Global warming: what’s next?

Many people think of global warming and climate change as synonyms, but scientists prefer  “climate change” when describing the complex shifts now affecting our Planet. Climate change encompasses not only rising average temperatures but also extreme weather events, shifting wildlife populations and habitats, rising seas, and a range of other impacts. All of these changes are emerging as humans continue to add heat-trapping greenhouse gases to the atmosphere.

The Planet is warming, from North Pole to South Pole. Since 1906 the global average surface temperature has increased by more than 1.6 degrees Fahrenheit (0.9 degrees Celsius).

Some species including mosquitoes, ticks, jellyfish, and pests are growing. Other effects could take place later this century, if warming continues. These include:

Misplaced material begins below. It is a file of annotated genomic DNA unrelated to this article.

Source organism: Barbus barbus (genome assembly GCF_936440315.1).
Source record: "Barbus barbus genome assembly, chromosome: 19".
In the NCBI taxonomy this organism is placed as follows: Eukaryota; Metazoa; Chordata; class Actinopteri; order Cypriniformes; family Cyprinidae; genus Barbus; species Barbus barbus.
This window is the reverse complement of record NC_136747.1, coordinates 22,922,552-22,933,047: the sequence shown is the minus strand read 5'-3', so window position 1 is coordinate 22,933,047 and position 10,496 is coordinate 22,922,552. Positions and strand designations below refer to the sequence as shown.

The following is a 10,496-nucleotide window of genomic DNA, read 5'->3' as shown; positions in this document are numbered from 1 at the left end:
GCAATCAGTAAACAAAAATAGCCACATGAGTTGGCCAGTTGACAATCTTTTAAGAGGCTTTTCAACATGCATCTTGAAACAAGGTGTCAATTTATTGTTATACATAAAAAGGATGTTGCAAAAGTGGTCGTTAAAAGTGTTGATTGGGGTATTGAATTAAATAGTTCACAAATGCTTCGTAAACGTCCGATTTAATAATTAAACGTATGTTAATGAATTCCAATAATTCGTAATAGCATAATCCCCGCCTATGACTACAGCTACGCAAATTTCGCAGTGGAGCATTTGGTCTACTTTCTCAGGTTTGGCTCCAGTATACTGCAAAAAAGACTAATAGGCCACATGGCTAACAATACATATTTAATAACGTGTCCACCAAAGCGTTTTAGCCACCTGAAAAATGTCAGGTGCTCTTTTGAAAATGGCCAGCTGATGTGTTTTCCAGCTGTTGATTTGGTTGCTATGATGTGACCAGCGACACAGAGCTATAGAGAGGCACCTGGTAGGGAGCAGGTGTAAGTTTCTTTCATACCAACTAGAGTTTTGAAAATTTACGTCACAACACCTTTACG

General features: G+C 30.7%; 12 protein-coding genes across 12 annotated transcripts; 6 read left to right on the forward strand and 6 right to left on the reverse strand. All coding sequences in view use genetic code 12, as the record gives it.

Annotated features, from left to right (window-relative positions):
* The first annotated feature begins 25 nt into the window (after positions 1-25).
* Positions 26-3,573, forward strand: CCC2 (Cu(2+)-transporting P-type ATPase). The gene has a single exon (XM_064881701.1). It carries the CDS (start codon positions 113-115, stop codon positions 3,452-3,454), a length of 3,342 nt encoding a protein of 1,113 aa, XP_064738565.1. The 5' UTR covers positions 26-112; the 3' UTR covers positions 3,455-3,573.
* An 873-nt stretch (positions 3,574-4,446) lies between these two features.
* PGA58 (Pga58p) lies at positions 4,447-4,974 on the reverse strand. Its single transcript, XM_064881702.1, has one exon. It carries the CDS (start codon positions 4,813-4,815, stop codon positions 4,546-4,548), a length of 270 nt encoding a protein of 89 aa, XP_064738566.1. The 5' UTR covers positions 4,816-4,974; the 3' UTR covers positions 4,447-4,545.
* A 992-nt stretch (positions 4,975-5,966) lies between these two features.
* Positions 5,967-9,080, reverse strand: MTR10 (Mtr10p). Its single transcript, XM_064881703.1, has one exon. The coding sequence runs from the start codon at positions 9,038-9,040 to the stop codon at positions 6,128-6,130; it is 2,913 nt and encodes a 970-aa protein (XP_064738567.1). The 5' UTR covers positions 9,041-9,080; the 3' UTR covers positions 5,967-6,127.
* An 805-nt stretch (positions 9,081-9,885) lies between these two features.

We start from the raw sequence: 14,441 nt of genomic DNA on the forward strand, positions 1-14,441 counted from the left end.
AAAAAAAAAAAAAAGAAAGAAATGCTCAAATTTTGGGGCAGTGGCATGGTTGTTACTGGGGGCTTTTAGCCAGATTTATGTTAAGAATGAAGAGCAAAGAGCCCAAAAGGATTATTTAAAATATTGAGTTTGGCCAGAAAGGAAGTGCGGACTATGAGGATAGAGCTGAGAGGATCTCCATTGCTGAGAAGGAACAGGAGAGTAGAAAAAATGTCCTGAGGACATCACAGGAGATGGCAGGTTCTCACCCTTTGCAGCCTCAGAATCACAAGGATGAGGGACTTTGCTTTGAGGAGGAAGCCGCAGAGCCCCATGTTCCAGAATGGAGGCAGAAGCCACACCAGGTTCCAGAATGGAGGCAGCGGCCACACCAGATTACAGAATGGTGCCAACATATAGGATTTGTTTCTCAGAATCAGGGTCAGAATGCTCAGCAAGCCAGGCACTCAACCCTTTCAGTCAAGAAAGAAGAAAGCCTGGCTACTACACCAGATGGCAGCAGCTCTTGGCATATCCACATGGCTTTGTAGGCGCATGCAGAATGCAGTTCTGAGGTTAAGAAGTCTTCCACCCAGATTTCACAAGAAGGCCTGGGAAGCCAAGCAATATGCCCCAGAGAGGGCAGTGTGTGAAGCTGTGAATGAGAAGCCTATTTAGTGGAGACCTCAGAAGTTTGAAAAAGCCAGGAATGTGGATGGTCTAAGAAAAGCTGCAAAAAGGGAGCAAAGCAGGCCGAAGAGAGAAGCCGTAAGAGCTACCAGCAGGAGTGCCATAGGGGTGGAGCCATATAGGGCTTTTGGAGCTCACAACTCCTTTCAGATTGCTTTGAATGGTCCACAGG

• Sea levels are expected to rise between 26 and 82 centimeters or higher by the end of the century.
  • Hurricanes and other storms are likely to become stronger. Floods and droughts will become more common.
  • Less fresh water will be available, since glaciers store about three-quarters of the world’s freshwater.
  • Ecosystems will continue to change such as polar bears, won’t be able to adapt and could become extinct.

Today many countries are having a lot of interest in making people understand the importance of the climate for our future and that of the next generations, trying to eliminate plastic, for example, but the fight will still take a long time.  

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Alessandro Esposito